Less than twenty years after Player Piano, Vonnegut achieved success beyond his wildest dreams. He had found his voice and streamlined his approach. Taken at face value, Vonnegut’s writing tip is sound advice—for Vonnegut. Semicolons do not suit the inimitable laconic style he perfected in the sixties, when he was lionized by the Baby Boomer generation.

Because of the e-newsletter’s large readership, please submit your English usage questions through GrammarBook.com’s Grammar Blog.

Semicolons: Pop Quiz

Supply the necessary punctuation. Our answers are below.

1. He was too critical she was not critical enough.

2. Vanitia told me her wishes; a white picket fence a wonderful husband two gifted children and a million dollars in the bank.

3. Vanitia told me her wishes a white picket fence a handsome, successful husband two intelligent, gifted children and a million dollars in the bank.

4. He walked down the street he could not find her he went home feeling hopeless.

5. He walked down the street he caught a bus and it took him home.

Free BONUS Quiz for You!

[[firstname]], because you are a subscriber to the newsletter, you get access to one of the Subscription Members-Only Quizzes. Click here to take a Semicolons and Colons Quiz and get your scores and explanations instantly!

More Good News for Quiz Subscribers

We are pleased to announce that we have added even more quizzes to help you challenge yourself, your students, and your staff. We added quizzes to existing categories and created some new categories such as “Confusing Verbs,” “Subjunctive Mood,” “Comprise,” and “Sit vs. Set vs. Sat.”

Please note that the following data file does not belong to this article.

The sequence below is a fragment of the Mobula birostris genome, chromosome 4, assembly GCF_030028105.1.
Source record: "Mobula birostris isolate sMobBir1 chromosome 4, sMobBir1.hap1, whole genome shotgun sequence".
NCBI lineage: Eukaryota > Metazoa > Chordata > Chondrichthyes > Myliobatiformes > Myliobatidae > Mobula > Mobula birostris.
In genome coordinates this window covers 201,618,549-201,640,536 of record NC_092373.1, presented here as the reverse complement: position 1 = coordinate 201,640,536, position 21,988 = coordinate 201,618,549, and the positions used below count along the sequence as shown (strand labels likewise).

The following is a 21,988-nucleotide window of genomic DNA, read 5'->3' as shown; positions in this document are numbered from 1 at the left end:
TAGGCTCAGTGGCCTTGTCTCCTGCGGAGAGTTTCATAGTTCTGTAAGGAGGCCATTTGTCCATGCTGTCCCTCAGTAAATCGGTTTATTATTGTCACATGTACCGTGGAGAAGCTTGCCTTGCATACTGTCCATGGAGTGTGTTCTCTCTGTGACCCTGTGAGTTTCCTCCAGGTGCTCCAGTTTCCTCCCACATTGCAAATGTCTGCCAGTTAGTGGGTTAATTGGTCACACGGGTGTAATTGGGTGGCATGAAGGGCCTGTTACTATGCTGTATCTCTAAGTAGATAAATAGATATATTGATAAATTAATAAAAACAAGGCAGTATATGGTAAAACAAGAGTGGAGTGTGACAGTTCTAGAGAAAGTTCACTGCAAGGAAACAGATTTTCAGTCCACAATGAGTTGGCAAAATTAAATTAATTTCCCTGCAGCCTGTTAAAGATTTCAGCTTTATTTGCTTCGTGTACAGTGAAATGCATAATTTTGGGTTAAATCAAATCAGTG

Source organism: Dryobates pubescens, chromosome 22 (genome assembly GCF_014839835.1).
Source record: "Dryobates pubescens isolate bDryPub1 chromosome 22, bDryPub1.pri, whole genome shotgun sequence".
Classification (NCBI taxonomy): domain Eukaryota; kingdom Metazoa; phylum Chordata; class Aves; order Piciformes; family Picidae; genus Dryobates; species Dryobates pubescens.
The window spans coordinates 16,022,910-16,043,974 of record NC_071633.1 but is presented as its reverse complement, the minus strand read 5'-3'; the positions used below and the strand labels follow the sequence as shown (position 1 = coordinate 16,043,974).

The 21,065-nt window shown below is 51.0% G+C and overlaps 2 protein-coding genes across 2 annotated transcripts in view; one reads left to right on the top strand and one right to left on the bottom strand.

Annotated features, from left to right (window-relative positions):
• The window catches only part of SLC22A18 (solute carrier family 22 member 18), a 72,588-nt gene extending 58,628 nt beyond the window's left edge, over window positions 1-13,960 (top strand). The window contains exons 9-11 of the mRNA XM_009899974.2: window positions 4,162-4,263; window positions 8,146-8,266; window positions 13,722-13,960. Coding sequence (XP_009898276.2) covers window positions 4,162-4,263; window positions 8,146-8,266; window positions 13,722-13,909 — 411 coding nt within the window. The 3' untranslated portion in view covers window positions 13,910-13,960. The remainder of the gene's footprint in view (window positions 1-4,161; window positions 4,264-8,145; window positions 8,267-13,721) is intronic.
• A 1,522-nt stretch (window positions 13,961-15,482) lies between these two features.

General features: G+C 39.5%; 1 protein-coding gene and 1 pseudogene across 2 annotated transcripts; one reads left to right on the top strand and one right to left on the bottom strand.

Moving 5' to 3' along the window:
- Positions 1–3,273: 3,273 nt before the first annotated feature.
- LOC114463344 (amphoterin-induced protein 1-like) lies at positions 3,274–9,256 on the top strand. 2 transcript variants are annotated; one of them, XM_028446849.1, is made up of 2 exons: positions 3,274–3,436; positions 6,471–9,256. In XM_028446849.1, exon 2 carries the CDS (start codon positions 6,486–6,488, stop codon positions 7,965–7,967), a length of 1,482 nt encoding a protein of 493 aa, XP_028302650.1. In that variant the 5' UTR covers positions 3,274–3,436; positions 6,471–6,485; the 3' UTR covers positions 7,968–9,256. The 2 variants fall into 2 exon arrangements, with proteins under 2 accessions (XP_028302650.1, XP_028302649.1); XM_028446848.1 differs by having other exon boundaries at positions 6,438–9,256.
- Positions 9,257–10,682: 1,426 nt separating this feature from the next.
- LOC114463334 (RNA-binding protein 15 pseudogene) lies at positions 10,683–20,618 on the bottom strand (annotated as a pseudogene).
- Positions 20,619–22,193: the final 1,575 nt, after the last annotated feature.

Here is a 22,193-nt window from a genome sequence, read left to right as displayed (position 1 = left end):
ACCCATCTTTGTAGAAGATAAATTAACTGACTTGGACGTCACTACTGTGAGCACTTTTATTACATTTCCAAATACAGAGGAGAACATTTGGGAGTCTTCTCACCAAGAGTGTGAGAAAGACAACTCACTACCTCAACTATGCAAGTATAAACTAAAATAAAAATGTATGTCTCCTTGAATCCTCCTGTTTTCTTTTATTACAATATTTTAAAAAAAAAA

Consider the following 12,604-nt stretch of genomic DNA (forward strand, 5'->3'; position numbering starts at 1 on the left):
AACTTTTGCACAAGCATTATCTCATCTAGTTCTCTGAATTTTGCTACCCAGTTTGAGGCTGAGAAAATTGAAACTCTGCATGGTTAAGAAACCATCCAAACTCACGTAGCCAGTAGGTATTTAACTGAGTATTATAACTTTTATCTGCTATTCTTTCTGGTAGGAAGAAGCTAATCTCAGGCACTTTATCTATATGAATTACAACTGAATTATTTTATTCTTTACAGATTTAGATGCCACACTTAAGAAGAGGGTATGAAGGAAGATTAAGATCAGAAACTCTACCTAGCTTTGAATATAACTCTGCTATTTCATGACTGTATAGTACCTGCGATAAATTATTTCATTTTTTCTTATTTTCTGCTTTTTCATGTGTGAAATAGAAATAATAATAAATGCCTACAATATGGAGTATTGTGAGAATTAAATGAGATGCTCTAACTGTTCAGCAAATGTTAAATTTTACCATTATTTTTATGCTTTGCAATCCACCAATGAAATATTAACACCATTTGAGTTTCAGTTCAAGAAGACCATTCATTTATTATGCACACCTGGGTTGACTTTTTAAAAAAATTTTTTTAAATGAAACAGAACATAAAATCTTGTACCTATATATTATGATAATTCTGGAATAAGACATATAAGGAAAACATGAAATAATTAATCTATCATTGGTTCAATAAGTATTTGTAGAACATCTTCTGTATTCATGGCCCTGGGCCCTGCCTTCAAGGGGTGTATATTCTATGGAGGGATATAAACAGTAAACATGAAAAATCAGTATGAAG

We reviewed and strengthened every quiz on our website to ensure consistency with our rules and guidelines contained in the eleventh edition of The Blue Book of Grammar and Punctuation.

If you think you have found an error in a quiz, please email us at help@grammarbook.com.

Hundreds of Additional Quizzes at Your Fingertips

Hundreds of Quizzes

“So convenient … hundreds of quizzes in one click.”

[[firstname]], Subscribe to receive hundreds of English usage quizzes not found anywhere else!

  • Take the quizzes online or download and copy them.
  • Get scored instantly.
  • Find explanations for every quiz answer.
  • Reproduce the quizzes to your heart’s content.
  • EASY to use.
  • No software to download.
  • No setup time.
  • A real person to help you if you have any questions!

Instructors and Employers: we make your life easier!

  • Assign quizzes to your students or employees.
  • Students log in from anywhere.
  • Scores are tallied and compiled for you.
  • You decide whether to let students see their own scores and quiz explanations.
  • Let GrammarBook.com take the hassle out of teaching English!

“Fun to test my skills!”

“The explanations really help … thanks!”

Your choice: Subscribe at the $29.95 or $99.95 level ($30 off - previously $129.95).

“I download the quizzes for my students who don’t have computer access.”